Nelson City Council and Port Nelson welcome Government support for Calwell Slipway Remediation Project.
With funding support confirmed from the Government today, Nelson City Council and Port Nelson are set to enter an important phase to remediate an area of contaminated seabed at the port.
The Calwell Slipway has been in operation since 1970 and is the third largest slipway in New Zealand, making it a significant commercial asset to the Nelson region. Historic ship repair work has contaminated the marine sediment in the Calwell Slipway Basin.
The Ministry for the Environment has today announced funding of $200,000 for the remediation planning and detailed design phase, while Port Nelson will contribute the other $200,000.
Councillor Brian McGurk, Planning and Regulatory Chair, says this is a critical project to help clean up Nelson’s environment.
“We’re pleased the Port is being proactive in addressing any risks posed by the contamination.
“This is a great opportunity to clean up a historically contaminated site, and deliver a beneficial environmental outcome for the Nelson region.”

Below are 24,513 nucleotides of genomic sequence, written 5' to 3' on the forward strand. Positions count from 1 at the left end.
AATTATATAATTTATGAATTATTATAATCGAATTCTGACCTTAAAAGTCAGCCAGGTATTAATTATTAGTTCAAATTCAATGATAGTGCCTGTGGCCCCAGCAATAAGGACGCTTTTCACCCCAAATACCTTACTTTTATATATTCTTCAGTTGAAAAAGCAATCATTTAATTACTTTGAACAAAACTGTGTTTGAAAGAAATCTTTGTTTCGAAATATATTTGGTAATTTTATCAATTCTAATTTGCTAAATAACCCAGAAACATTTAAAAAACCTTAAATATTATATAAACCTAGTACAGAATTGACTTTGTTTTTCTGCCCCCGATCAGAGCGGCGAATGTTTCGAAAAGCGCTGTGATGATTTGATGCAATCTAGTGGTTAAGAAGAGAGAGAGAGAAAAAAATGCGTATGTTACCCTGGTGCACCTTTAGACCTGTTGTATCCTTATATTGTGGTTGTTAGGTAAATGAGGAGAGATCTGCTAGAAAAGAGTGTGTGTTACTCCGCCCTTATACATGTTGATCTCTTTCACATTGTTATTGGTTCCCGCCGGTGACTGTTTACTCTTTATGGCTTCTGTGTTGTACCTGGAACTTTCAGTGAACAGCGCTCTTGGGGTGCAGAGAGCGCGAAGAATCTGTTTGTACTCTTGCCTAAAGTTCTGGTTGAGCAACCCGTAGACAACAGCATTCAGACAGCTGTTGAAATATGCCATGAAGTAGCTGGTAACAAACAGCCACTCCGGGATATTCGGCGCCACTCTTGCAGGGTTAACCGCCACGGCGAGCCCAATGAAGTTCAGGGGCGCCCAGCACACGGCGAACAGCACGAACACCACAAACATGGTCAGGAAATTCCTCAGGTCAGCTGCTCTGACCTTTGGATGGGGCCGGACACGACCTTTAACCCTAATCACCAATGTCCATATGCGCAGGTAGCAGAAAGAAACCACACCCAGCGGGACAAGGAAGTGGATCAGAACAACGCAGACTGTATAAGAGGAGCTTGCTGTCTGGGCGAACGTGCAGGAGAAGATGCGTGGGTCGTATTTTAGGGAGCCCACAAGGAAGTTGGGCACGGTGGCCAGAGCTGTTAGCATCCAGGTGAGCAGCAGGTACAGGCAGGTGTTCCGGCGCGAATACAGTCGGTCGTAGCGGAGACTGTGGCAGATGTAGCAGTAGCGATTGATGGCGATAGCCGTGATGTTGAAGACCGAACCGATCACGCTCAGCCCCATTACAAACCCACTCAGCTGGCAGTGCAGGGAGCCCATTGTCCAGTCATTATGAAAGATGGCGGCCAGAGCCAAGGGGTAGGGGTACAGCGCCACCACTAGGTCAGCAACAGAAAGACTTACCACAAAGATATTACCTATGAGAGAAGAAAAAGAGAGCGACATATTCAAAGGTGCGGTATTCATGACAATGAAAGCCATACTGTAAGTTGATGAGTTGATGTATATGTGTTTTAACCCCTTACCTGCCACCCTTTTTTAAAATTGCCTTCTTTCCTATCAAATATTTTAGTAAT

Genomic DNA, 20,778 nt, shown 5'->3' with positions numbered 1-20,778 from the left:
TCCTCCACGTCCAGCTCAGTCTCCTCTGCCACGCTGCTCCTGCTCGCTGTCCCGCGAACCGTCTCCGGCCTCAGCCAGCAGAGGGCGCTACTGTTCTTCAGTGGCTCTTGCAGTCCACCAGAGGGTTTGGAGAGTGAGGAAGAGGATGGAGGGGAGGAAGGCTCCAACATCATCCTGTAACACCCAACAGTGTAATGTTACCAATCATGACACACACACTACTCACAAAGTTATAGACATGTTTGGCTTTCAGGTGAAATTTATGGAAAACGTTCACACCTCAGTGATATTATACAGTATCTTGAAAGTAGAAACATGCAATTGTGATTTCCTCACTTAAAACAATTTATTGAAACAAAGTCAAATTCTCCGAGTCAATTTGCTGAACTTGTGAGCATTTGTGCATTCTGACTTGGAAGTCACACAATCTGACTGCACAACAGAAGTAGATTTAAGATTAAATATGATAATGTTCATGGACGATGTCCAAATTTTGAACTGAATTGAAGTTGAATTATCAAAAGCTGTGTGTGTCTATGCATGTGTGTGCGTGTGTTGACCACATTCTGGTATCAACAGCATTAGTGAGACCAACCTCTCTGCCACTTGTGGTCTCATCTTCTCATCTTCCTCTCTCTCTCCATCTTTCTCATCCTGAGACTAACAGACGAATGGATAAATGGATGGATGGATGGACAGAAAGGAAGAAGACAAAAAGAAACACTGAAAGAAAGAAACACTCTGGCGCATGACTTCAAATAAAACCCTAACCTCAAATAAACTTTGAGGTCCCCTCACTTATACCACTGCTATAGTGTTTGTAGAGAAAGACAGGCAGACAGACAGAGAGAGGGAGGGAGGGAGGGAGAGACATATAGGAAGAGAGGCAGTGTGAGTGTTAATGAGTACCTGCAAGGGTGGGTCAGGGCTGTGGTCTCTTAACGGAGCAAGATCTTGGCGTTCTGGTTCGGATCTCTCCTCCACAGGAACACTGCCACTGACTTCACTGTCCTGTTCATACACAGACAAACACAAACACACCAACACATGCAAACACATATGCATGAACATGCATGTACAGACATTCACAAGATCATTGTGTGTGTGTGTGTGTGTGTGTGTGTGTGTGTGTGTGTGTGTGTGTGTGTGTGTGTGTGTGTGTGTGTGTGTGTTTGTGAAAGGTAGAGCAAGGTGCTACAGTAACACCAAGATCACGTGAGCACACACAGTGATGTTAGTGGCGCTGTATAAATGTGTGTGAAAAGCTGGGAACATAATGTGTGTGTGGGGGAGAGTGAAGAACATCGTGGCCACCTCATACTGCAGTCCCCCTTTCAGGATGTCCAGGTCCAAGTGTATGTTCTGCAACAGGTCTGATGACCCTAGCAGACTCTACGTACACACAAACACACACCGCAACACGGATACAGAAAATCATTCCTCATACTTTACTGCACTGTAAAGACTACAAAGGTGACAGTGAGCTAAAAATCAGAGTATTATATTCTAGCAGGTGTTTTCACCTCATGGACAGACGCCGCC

Earlier phases of the project have investigated the extent of the contamination and established remediation targets. Investigations have also been completed on a number of potential remediation options for the site.
A study was then commissioned to optimize the options, and as a result a preferred remediation option has been established.
Port Nelson Chief Executive Martin Byrne says the funding support will help achieve an important goal to clean up an area of the port that was found to be contaminated after routine sediment monitoring was undertaken in 2009, prior to maintenance dredging of the slipway basin.
Since then, dredging of the slipway basin has been put on hold. It was last dredged in 1984, and now needs to be dredged again to restore navigability.
“We are now in a position to move forward and the key objectives for the upcoming phase of the project are to plan the remediation itself, right down to detailed designs, to start to engage the community and begin consenting for the remediation phase.”
The main contaminants are Tributyltin and Copper. Tributyltin was used as a surface coating to reduce the growth of weed and other organisms on ship hulls and was discontinued during the 1990's, although residual levels may still be present on some older vessels.
Calwell Slipway is now managed so that all contaminated material from ship maintenance is collected, avoiding further contamination.